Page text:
Industrial robots are increasingly employed in clean room environment semiconductor industries to eliminate contamination from human workers. A robot for manipulating wafers or large glass panels for flat panel display (FPD) is one of industrial robots used in the semiconductor industries, and the robot with higher payload and stiffness is required to increase productivity as the size of wafers and glass panels increases. However, in order to increase the payload and stiffness of robot, its mass and size should be increased, and this can reduce positional accuracy of the robot and induce large stresses on mechanical components due to a large inertia force. Increasing the mass and size of robot can also lower the fundamental natural frequency, performance and system stability. Therefore, the robot structure should have both low mass and high stiffness, but because conventional metals would not satisfy these requirements, attempts to apply advanced composite materials to robot structures are recently growing to meet the requirements.
Because composite materials have high specific stiffness, high specific strength, high damping and low coefficient of thermal expansion, they have been widely used in aircraft and spacecraft structures as well as in sports and leisure goods. The composite material is a promising material for the robot structure that requires lightweight and high stiffness to improve productivity because of its superior material properties to conventional metals.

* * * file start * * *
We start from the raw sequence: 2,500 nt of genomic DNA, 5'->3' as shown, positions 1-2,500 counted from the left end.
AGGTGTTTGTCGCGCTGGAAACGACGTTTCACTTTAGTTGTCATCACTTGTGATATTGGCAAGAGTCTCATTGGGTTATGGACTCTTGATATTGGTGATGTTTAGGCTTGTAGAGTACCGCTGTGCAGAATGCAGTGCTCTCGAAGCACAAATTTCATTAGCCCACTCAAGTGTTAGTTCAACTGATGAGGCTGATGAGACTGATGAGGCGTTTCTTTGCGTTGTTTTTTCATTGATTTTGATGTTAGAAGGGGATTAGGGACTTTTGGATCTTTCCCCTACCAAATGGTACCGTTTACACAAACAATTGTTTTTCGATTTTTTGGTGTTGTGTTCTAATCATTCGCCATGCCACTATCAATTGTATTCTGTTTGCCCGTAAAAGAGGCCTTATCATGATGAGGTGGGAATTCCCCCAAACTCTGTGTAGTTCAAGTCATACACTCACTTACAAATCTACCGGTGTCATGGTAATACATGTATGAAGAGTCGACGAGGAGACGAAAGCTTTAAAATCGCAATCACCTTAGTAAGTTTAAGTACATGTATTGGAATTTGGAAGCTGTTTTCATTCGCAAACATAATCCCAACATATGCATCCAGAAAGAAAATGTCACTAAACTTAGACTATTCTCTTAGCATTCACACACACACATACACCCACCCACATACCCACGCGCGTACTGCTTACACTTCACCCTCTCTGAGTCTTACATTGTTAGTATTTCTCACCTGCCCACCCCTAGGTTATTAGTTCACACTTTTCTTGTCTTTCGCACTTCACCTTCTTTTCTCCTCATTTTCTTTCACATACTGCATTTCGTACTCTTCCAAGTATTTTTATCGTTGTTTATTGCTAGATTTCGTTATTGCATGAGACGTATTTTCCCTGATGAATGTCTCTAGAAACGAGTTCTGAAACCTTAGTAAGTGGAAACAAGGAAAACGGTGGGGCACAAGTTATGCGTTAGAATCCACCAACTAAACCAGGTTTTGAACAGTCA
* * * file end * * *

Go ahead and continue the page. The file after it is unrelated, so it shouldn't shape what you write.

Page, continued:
The objective of this work is to develop the structure of robot that has lower mass and higher performances than conventional aluminum robot for manipulating large glass panel, a part of FPD, using composite materials. In order to develop the composite robot structure, fundamentals necessary for designing composite structures should be fully investigated: characteristics of materials and mechanically fastened joint. First, in-plane and out-of-plane material properties of composite materials were investigated by mechanical tests, and macro-mechanical analysis was performed to investigate the effect of stacking angle on the specific damping capacity of composite materials. The in-plane material properties were measured according to the ASTM standards, and the interlaminar shear behaviors were investigated by the Iosipescu shear test using thick composite laminates. However, during the curing process of thick composite laminates, substantial amount of temperature lag and overshoot at the center of the laminates is usually experienced due to the large thickness and low thermal conductivity of the composites, which requires a long time for full and uniform consolidation. Therefore, based on the numerical model, an optimized cure cycle with the cooling and reheating steps was developed by minimizing the objective function to reduce the temperature overshoot inside thick composites, and specimens for Iosipescu test were manufactured using the optimized cure cycle. Specific damping capacities of composite materials were estimated using macro-mechanical analysis on the composite beam under bending load.